Review Articles

The pharmacotherapy of low back pain

Oppel BW Greeff
South African Family Practice | Vol 60, No 1 : January/February| a4816 | DOI: https://doi.org/10.4102/safp.v60i1.4816 | ©
Submitted: 29 January 2018 | Published:

About the author(s)

Oppel BW Greeff, University of Pretoria, South Africa

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Abstract

About 60–80% of patients visiting a physician have at some stage in their lives suffered from low back pain. The annual incidence in adults aged 35–55 years in developed countries is up to 45%.1 The differential diagnosis is broad and includes muscular strain, primary spine disease like disc herniation or degenerative arthritis, systemic diseases like metastatic cancer and regional diseases like aortic aneurisms. In the majority of cases, a specific diagnosis cannot be made. Most patients will improve in 1–4 weeks and will only need treatment for the acute symptoms after the initial history and physical examination. If, however, the pain recurs or worsens, the patient must be thoroughly examined and a specific diagnosis can become a challenge.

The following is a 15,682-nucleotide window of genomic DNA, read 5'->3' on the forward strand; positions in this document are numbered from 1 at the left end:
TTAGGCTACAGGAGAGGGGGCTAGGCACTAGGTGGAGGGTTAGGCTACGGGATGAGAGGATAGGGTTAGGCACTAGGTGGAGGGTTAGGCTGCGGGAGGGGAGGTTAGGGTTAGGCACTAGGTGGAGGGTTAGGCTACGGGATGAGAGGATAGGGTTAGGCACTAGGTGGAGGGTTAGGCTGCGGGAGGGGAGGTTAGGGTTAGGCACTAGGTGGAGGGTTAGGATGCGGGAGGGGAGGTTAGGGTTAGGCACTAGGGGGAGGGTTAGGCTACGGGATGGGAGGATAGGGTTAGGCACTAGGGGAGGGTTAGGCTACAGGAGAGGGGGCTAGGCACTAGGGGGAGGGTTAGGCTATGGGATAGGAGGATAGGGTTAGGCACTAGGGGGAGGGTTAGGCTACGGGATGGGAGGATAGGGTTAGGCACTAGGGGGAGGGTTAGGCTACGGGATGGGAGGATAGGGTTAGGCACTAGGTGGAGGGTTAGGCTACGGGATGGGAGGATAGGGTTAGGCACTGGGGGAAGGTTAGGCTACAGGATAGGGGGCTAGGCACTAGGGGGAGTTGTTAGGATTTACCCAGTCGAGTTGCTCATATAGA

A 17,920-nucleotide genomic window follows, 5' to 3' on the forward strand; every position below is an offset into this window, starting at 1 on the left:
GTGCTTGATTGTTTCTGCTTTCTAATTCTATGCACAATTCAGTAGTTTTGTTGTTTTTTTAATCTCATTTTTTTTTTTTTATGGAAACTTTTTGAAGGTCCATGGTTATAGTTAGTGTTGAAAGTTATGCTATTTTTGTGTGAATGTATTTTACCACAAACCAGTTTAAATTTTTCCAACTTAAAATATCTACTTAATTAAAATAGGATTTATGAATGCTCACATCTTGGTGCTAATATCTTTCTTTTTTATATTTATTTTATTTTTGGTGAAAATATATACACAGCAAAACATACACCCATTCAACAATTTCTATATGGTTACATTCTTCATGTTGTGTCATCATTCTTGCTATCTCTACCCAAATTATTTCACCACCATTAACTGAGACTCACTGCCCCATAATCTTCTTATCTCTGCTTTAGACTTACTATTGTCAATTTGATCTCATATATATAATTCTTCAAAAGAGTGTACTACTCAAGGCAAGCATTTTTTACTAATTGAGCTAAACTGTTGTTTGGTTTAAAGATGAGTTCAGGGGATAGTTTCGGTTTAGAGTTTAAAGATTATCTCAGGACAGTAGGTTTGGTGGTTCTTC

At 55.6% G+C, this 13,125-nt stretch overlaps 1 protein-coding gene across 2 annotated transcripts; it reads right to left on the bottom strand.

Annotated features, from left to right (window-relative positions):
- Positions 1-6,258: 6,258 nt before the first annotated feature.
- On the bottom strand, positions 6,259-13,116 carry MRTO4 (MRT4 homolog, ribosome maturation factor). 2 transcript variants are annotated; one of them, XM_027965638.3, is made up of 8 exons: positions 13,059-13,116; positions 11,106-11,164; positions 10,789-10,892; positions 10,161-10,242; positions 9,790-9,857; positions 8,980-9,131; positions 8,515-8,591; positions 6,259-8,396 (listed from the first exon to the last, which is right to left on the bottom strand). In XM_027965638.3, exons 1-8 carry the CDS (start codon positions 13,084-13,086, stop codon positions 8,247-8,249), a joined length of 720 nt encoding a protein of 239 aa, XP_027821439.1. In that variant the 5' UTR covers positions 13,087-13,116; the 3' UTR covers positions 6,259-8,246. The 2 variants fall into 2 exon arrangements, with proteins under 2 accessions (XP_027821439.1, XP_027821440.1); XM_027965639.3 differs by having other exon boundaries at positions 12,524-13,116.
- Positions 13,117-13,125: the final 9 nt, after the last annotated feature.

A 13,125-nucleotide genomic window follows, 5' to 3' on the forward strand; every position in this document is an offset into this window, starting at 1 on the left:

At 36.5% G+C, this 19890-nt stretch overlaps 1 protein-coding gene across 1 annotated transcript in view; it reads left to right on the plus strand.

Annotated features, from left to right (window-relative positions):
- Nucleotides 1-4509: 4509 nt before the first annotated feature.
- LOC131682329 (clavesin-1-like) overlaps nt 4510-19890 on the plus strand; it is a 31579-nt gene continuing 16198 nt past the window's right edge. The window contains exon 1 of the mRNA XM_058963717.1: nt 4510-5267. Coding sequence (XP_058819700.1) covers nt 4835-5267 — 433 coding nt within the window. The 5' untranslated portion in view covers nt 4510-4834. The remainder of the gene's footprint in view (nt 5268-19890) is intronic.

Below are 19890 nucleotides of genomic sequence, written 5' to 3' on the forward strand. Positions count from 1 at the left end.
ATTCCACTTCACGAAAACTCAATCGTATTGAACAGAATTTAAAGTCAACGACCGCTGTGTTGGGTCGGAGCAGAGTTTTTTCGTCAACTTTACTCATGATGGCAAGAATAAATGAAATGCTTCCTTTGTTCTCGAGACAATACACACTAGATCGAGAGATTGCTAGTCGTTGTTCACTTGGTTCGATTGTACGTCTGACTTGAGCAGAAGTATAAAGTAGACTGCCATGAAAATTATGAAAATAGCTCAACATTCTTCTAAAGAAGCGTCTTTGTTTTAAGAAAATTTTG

Keywords

low back pain; pharmacotherapy

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